Reminders re: Certificates of Pending Litigation

January 14, 2020 Natalia R. Angelini Estate Litigation, Litigation Tags: , 0 Comments

In our estate litigation practice, we commonly seek orders permitting registration of a Certificate of Pending Litigation (CPL) against title to property that is, for instance, an estate asset that a client is seeking to preserve until the litigation is concluded.

In order to obtain a CPL, one needs to demonstrate that an interest in land is in question, and in determining whether to order the issuance of a CPL, the following legal principles ought to be considered, as highlighted in Perruzza v Spatone:

  • the threshold in respect of the “interest in land” is “whether there is a triable issue as to such interest, not whether the plaintiff will likely succeed”;
  • the onus is on the party opposing the order for a CPL to demonstrate that there is no triable issue with respect to whether the party seeking the CPL has “a reasonable claim to the interest in the land claimed”; and
  • the governing test is that the Court must exercise its discretion in equity and look at all relevant matters between the parties in determining whether a CPL ought to be granted.

We can see from the above that the threshold to obtain a CPL is not high; presumably the rationale being that it is more favourable to have a property in dispute secured during litigation than risk it being dissipated to the prejudice of a litigant.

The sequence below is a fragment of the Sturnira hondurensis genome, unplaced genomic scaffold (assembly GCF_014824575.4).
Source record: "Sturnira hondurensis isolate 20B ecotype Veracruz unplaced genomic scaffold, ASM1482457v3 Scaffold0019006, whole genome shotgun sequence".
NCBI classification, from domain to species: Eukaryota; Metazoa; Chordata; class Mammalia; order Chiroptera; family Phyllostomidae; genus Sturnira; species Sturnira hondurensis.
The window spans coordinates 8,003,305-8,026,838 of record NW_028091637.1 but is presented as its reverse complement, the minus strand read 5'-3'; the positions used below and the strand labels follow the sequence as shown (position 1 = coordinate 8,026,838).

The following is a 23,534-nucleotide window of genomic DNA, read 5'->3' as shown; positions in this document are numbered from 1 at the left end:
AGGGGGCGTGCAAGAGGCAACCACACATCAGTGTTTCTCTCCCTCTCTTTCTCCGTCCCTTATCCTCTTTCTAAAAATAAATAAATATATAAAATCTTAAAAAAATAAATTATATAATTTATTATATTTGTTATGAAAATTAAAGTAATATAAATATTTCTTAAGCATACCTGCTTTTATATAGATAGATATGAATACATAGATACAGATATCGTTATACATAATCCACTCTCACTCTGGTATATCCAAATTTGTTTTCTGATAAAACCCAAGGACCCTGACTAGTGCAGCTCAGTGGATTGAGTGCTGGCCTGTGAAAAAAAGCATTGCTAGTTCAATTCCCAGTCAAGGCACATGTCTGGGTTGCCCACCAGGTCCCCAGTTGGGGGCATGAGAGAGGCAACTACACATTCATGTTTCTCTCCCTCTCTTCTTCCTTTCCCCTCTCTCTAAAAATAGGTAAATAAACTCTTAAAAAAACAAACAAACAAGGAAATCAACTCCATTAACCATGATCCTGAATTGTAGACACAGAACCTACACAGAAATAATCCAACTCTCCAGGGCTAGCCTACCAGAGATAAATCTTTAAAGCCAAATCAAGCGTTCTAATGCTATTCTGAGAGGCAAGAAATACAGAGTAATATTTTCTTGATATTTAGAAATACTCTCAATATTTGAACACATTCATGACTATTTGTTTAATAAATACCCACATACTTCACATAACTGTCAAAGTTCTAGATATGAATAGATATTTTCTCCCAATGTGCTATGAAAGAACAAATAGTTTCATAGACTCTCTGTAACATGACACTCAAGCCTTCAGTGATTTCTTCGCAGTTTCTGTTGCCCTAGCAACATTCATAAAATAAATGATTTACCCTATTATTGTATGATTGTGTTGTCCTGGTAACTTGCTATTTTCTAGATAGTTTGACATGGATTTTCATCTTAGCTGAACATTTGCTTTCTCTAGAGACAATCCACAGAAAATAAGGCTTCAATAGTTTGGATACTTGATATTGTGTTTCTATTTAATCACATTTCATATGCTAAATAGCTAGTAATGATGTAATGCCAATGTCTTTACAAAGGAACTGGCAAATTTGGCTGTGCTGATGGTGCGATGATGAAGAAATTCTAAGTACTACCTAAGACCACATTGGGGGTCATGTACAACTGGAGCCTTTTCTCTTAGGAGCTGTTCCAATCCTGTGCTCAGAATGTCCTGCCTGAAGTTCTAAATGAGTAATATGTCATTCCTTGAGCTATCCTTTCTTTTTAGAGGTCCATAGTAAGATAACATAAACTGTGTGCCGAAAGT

Once a CPL is obtained it is prudent to assess the circumstances throughout the life of the litigation so that it is discharged at the appropriate time. As noted in Perruzza, factors the court can consider to discharge a CPL include whether the land is unique, whether there is an alternative claim for damages, whether there is or is not a willing purchaser and the harm if the CPL is or is not removed.

If the litigation stagnates, without reminders in place it is possible for the registered CPL to be left unaddressed.  These were the circumstances in Novia v. Saccoia Estate (Trustee of). The CPL had remained on title for more than 20 years and even after the defendant’s death, ultimately forcing the defendant’s executor to obtain an order dismissing the action and discharging the CPL.

Thanks for reading and have a great day,

Natalia Angelini

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